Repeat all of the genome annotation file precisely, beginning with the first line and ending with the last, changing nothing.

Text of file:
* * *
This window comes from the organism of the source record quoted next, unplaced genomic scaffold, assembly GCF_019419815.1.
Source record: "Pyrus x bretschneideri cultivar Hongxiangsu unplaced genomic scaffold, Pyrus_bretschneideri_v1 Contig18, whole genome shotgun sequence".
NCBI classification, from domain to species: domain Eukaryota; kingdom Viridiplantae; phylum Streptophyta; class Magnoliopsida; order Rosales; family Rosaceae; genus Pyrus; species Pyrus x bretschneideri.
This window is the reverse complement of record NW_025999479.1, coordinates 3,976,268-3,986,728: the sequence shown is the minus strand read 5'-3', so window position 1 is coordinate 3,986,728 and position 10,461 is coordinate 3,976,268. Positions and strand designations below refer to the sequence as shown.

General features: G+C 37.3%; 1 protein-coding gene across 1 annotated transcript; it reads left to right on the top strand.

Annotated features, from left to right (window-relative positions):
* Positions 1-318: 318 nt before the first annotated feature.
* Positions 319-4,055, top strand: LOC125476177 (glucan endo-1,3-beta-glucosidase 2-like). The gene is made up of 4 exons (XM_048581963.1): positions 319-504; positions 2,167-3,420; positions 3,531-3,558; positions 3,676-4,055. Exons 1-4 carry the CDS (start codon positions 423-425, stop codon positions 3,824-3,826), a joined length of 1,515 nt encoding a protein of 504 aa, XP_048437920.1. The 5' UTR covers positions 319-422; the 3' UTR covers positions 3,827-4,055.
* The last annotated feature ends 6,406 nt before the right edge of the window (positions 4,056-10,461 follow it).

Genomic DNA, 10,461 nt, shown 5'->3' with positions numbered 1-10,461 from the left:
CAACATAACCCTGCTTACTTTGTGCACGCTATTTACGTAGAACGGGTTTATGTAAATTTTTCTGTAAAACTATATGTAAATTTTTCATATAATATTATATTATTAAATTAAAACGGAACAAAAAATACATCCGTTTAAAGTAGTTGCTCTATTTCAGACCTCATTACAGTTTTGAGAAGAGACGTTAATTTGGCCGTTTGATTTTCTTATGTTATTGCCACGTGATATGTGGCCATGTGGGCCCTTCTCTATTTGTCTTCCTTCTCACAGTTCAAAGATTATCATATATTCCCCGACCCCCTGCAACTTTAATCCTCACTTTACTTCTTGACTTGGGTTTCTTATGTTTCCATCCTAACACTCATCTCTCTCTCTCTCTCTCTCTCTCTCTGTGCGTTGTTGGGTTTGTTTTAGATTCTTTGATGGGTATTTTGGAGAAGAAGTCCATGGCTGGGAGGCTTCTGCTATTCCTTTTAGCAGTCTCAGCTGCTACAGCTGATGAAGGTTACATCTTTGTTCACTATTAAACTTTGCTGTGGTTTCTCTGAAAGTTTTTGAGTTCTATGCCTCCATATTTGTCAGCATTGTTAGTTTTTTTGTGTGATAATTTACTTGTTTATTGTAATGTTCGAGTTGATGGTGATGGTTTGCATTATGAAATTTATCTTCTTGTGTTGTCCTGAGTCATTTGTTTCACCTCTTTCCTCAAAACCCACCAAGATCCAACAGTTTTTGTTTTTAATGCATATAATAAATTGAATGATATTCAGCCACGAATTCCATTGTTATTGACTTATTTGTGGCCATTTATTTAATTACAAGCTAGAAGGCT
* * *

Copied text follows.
This window comes from the organism of the source record quoted next, unplaced genomic scaffold, assembly GCF_019419815.1.
Source record: "Pyrus x bretschneideri cultivar Hongxiangsu unplaced genomic scaffold, Pyrus_bretschneideri_v1 Contig18, whole genome shotgun sequence".
NCBI classification, from domain to species: domain Eukaryota; kingdom Viridiplantae; phylum Streptophyta; class Magnoliopsida; order Rosales; family Rosaceae; genus Pyrus; species Pyrus x bretschneideri.
This window is the reverse complement of record NW_025999479.1, coordinates 3,976,268-3,986,728: the sequence shown is the minus strand read 5'-3', so window position 1 is coordinate 3,986,728 and position 10,461 is coordinate 3,976,268. Positions and strand designations below refer to the sequence as shown.

General features: G+C 37.3%; 1 protein-coding gene across 1 annotated transcript; it reads left to right on the top strand.

Annotated features, from left to right (window-relative positions):
* Positions 1-318: 318 nt before the first annotated feature.
* Positions 319-4,055, top strand: LOC125476177 (glucan endo-1,3-beta-glucosidase 2-like). The gene is made up of 4 exons (XM_048581963.1): positions 319-504; positions 2,167-3,420; positions 3,531-3,558; positions 3,676-4,055. Exons 1-4 carry the CDS (start codon positions 423-425, stop codon positions 3,824-3,826), a joined length of 1,515 nt encoding a protein of 504 aa, XP_048437920.1. The 5' UTR covers positions 319-422; the 3' UTR covers positions 3,827-4,055.
* The last annotated feature ends 6,406 nt before the right edge of the window (positions 4,056-10,461 follow it).

Genomic DNA, 10,461 nt, shown 5'->3' with positions numbered 1-10,461 from the left:
CAACATAACCCTGCTTACTTTGTGCACGCTATTTACGTAGAACGGGTTTATGTAAATTTTTCTGTAAAACTATATGTAAATTTTTCATATAATATTATATTATTAAATTAAAACGGAACAAAAAATACATCCGTTTAAAGTAGTTGCTCTATTTCAGACCTCATTACAGTTTTGAGAAGAGACGTTAATTTGGCCGTTTGATTTTCTTATGTTATTGCCACGTGATATGTGGCCATGTGGGCCCTTCTCTATTTGTCTTCCTTCTCACAGTTCAAAGATTATCATATATTCCCCGACCCCCTGCAACTTTAATCCTCACTTTACTTCTTGACTTGGGTTTCTTATGTTTCCATCCTAACACTCATCTCTCTCTCTCTCTCTCTCTCTCTCTGTGCGTTGTTGGGTTTGTTTTAGATTCTTTGATGGGTATTTTGGAGAAGAAGTCCATGGCTGGGAGGCTTCTGCTATTCCTTTTAGCAGTCTCAGCTGCTACAGCTGATGAAGGTTACATCTTTGTTCACTATTAAACTTTGCTGTGGTTTCTCTGAAAGTTTTTGAGTTCTATGCCTCCATATTTGTCAGCATTGTTAGTTTTTTTGTGTGATAATTTACTTGTTTATTGTAATGTTCGAGTTGATGGTGATGGTTTGCATTATGAAATTTATCTTCTTGTGTTGTCCTGAGTCATTTGTTTCACCTCTTTCCTCAAAACCCACCAAGATCCAACAGTTTTTGTTTTTAATGCATATAATAAATTGAATGATATTCAGCCACGAATTCCATTGTTATTGACTTATTTGTGGCCATTTATTTAATTACAAGCTAGAAGGCT